So what you would need to do first--when I say "you" I mean anyone considering an arrangement like this, starting with Coloradobaby--is check whether it is possible for your husband to adopt his niece/nephew (i.e., your intended baby) without needing a home study. All states require home studies for adoption, but in a lot of states that requirement is waived or made easier (like the home study process is simpler) if the adoptive parents are family members of the birth mother/baby.
So get those details checked out, so that if it turns out you need some sort of home study or state approval to be adoptive parents, you can get that done before the baby is born.
That's the website of the American Academy of Adoption Attorneys, which is the professional organization that adoption lawyers belong to.
And do have a contract, but keep two things in mind:
- If your husband's sister is married, have her husband sign too. The reason for that is that in most or perhaps all states, there's a legal presumption that the child of a married woman is her husband's child. That presumption is a relic of olden days before there was DNA testing, but it's still the law, and as a result you sometimes see men forced to pay child support for kids that aren't theirs, because the kids were born during the marriage (i.e. the wife cheated). I mean literally, with DNA tests proving it's not theirs, they still have to pay support because the law is the law. I mention this because if Colorado has this legal presumption, then your sister's husband will be presumed to be the kid's dad, which means that if he decides to object to the adoption or otherwise make trouble, you could be in a very tricky spot.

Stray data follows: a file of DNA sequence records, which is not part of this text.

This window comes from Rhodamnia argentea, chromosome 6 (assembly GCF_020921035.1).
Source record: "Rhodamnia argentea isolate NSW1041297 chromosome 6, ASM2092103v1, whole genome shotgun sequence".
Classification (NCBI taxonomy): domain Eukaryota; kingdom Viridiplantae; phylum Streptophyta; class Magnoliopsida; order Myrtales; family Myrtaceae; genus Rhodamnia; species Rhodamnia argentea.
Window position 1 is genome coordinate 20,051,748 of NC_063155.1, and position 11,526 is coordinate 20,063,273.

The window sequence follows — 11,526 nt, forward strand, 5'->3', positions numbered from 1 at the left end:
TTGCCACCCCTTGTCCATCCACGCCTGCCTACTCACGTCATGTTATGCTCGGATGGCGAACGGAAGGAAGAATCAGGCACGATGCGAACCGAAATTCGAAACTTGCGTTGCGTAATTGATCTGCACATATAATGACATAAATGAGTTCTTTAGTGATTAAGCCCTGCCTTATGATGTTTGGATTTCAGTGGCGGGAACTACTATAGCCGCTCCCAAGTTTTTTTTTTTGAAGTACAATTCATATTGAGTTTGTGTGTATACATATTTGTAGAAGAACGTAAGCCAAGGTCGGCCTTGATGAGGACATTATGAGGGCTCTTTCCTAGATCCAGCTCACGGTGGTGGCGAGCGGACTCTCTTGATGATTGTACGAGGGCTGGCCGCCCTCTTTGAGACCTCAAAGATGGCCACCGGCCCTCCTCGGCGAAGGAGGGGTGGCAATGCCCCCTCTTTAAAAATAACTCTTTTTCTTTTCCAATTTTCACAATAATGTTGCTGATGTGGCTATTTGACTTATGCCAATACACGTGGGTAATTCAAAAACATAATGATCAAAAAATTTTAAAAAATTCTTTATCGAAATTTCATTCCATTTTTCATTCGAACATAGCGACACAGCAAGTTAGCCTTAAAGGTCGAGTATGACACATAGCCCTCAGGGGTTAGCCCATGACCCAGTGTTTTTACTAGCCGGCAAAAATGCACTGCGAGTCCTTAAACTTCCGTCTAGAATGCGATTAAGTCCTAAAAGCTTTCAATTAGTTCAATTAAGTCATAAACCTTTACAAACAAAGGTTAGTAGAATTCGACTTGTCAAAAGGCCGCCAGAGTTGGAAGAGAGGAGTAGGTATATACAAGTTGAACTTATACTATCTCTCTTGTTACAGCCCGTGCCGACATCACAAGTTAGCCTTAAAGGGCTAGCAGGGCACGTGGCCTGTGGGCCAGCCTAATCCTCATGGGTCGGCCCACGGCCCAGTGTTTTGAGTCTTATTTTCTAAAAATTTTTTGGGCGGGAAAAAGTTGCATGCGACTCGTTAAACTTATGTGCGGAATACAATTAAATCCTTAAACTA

- You can't actually enforce a traditional surrogacy contract. If the surrogate mother is the genetic mother too, then that is her baby until she gives it up, and no court in this country is going to force her to give up her baby against her will. So, the point of having a contract isn't because you're going to be able to force her to give up the baby. You're not. The states that enforce surrogacy contracts only enforce nontraditional surrogacy contracts (i.e. where the egg is from a donor or from the intended mother, not from the surrogate). The point is... well, there are two points: (1) writing up a contract is the best way of making sure you guys cover all the bases and get absolutely clear on what it is you're all agreeing to; and (2) not to be morbid but if your sister-in-law dies before the adoption paperwork is where it needs to be (i.e. before her parental rights are terminated), having a contract could be a big help in making sure the adoption goes smoothly.
Best of luck to you all!